Dr. Heghnar Zeitlian Watenpaugh has been awarded a grant from the National Endowment for the Humanities to research and write a book on the medieval Armenian city of Ani, which has been classified as a UNESCO World Heritage site.
The NEH announced its grants to 238 humanities projects nationwide on Wednesday. The grant awards support the preservation of historic collections, humanities exhibitions and documentaries, scholarly research, and educational opportunities for teachers.
Watenpaugh will apply NEH’s $60,000 Public Scholars grant toward research and completion of her latest book, “City of 1001 Churches: Architecture, Destruction, and Preservation at a World Heritage Site,” which explores the rich history of Ani and efforts to preserve the ancient Armenian city. In April, she was awarded a Guggenheim Fellowship, given by the John Simon Guggenheim Memorial Foundation, for the same project.
“It is humbling that these prestigious organizations have selected my project on Ani among a very competitive field of applications. It shows us that multiple audiences find the history of Ani compelling. I am committed to telling the extraordinary story of this city in an engaging and readable way that reaches a broad public. Especially at a time of pandemic, Ani inspires me as a masterpiece of architecture and a sacred site that has survived so much and continues to move and fascinate its visitors,” Watenpaugh told Asbarez, adding that she was deeply honored.
On Thursday, George Washington University’s Berkeley Center for Religion Peace and World Affairs published Watenpaugh’s take on the conversion of Istanbul’s historic Hagia Sophia Cathedral to a mosque.
“The world may have its eyes on Hagia Sophia now, but other cultural or religious sites located in remote provinces are less well known. Who will speak for them if or when they are subjected to “conversion,” “transformation,” or “conquest?” pondered Watenpaugh in the Berkeley Forum piece. “The activists who protect such sites and the citizens who want cultural heritage to mean something other than conquest and domination are also under threat. Will they be silenced like the journalists, academics, and opposition figures who have been intimidated and imprisoned, victims of Turkey’s deteriorating human rights record?”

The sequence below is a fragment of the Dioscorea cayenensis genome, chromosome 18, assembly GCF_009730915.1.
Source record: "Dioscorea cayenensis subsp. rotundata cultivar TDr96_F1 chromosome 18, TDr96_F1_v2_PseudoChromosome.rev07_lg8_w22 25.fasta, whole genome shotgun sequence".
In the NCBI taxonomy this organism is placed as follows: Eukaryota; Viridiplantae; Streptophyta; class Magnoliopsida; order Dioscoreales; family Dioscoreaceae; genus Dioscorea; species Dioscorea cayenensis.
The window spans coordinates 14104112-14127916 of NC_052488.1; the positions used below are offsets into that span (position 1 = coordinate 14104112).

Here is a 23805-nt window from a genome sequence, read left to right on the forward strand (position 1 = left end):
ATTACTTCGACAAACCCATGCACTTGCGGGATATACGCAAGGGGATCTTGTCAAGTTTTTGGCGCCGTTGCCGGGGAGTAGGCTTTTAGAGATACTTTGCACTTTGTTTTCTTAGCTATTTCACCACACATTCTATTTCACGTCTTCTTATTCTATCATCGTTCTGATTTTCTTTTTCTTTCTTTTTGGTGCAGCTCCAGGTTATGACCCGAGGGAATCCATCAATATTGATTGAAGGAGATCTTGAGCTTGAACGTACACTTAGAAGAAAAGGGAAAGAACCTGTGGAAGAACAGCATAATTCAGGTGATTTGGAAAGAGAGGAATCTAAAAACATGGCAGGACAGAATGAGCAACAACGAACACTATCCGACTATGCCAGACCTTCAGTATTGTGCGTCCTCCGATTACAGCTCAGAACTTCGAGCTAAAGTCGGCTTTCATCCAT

Dr. Watenpaugh is an art and architecture professor at the University of California, Davis. Stanford Press published her latest book, “The Missing Pages The Modern Life of a Medieval Manuscript, from Genocide to Justice,” in February 2019. The book chronicles the saga of the missing eight pages from the Zeytun Gospels, a manuscript illuminated by the greatest medieval Armenian artist, Toros Roslin, which found their way to the J. Paul Getty Museum in Los Angeles.
Last year, at the ANCA Grassroots Conference, Watenpaugh discussed her journey to the places the pages had traveled, from their creation in 1256 in present-day Turkey, to Armenia, Syria, Ellis Island, Massachusetts and Los Angeles. The illuminated manuscripts disappeared during the Armenian Genocide were purchased by the J. Paul Getty museum in 1994. In 2010 the Catholicoste of the Great House of Cilicia sued the venerable museum for its return.
“These challenging times underscore how important the humanities are to making American culture and world history relatable across generations,” said NEH Chairman Jon Parrish Peede in announcing the grants. “NEH is proud to award hundreds of grants to keep our nation’s scholars, students, teachers, and citizens moving forward in pursuit of new knowledge and understanding.”